In this section you should name and list all third party providers with whom you share site data, including partners, cloud-based services, payment processors, and third party service providers, and note what data you share with them and why. Link to their own privacy policies if possible.
By default WordPress does not share any personal data with anyone.
In this section you should explain how long you retain personal data collected or processed by the web site. While it is your responsibility to come up with the schedule of how long you keep each dataset for and why you keep it, that information does need to be listed here. For example, you may want to say that you keep contact form entries for six months, analytics records for a year, and customer purchase records for ten years.
Suggested text: If you leave a comment, the comment and its metadata are retained indefinitely. This is so we can recognize and approve any follow-up comments automatically instead of holding them in a moderation queue.
For users that register on our website (if any), we also store the personal information they provide in their user profile. All users can see, edit, or delete their personal information at any time (except they cannot change their username). Website administrators can also see and edit that information.
In this section you should explain what rights your users have over their data and how they can invoke those rights.
Suggested text: If you have an account on this site, or have left comments, you can request to receive an exported file of the personal data we hold about you, including any data you have provided to us. You can also request that we erase any personal data we hold about you. This does not include any data we are obliged to keep for administrative, legal, or security purposes.
In this section you should list all transfers of your site data outside the European Union and describe the means by which that data is safeguarded to European data protection standards. This could include your web hosting, cloud storage, or other third party services.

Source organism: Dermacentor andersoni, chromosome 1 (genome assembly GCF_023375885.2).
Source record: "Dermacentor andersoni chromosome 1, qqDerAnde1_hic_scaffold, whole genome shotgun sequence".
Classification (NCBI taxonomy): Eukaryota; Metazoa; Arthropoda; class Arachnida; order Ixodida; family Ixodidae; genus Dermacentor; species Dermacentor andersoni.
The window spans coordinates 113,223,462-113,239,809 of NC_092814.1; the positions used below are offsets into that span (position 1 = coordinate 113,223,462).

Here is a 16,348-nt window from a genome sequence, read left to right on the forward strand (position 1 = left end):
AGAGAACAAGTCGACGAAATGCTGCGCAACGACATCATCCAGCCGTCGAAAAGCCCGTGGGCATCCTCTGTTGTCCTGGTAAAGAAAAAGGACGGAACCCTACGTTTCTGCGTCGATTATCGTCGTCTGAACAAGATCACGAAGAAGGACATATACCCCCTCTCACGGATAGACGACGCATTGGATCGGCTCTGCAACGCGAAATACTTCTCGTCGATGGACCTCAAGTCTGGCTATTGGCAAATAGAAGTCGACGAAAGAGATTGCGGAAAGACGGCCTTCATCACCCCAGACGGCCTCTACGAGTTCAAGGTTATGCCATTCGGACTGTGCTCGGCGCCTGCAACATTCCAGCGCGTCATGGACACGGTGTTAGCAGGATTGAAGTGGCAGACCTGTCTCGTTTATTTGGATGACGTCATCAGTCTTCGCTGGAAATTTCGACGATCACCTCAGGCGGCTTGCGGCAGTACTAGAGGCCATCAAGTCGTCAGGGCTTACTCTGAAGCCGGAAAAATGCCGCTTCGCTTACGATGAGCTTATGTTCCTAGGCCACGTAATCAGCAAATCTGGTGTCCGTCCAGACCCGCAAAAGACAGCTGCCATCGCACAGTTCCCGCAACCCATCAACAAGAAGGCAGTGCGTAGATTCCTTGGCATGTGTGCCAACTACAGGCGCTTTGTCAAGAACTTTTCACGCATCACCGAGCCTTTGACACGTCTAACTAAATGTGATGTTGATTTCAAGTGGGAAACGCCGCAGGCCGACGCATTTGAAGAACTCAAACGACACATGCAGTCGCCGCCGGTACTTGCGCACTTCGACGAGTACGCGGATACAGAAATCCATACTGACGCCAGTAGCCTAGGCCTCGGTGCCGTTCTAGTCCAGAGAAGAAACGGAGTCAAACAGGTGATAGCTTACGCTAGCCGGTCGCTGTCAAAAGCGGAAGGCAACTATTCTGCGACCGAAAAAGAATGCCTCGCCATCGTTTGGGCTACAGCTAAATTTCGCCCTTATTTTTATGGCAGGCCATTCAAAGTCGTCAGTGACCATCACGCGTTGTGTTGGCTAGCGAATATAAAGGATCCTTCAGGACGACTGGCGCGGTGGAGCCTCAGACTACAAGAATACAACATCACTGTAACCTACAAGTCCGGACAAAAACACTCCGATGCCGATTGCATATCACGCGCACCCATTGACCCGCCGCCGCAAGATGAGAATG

European data protection law requires data about European residents which is transferred outside the European Union to be safeguarded to the same standards as if the data was in Europe. So in addition to listing where data goes, you should describe how you ensure that these standards are met either by yourself or by your third party providers, whether that is through an agreement such as Privacy Shield, model clauses in your contracts, or binding corporate rules.
Suggested text: Visitor comments may be checked through an automated spam detection service.
In this section you should provide a contact method for privacy-specific concerns. If you are required to have a Data Protection Officer, list their name and full contact details here as well.
In this section you should explain what measures you have taken to protect your users’ data. This could include technical measures such as encryption; security measures such as two factor authentication; and measures such as staff training in data protection. If you have carried out a Privacy Impact Assessment, you can mention it here too.
In this section you should explain what procedures you have in place to deal with data breaches, either potential or real, such as internal reporting systems, contact mechanisms, or bug bounties.
If your web site provides a service which includes automated decision making – for example, allowing customers to apply for credit, or aggregating their data into an advertising profile – you must note that this is taking place, and include information about how that information is used, what decisions are made with that aggregated data, and what rights users have over decisions made without human intervention.
If you are a member of a regulated industry, or if you are subject to additional privacy laws, you may be required to disclose that information here.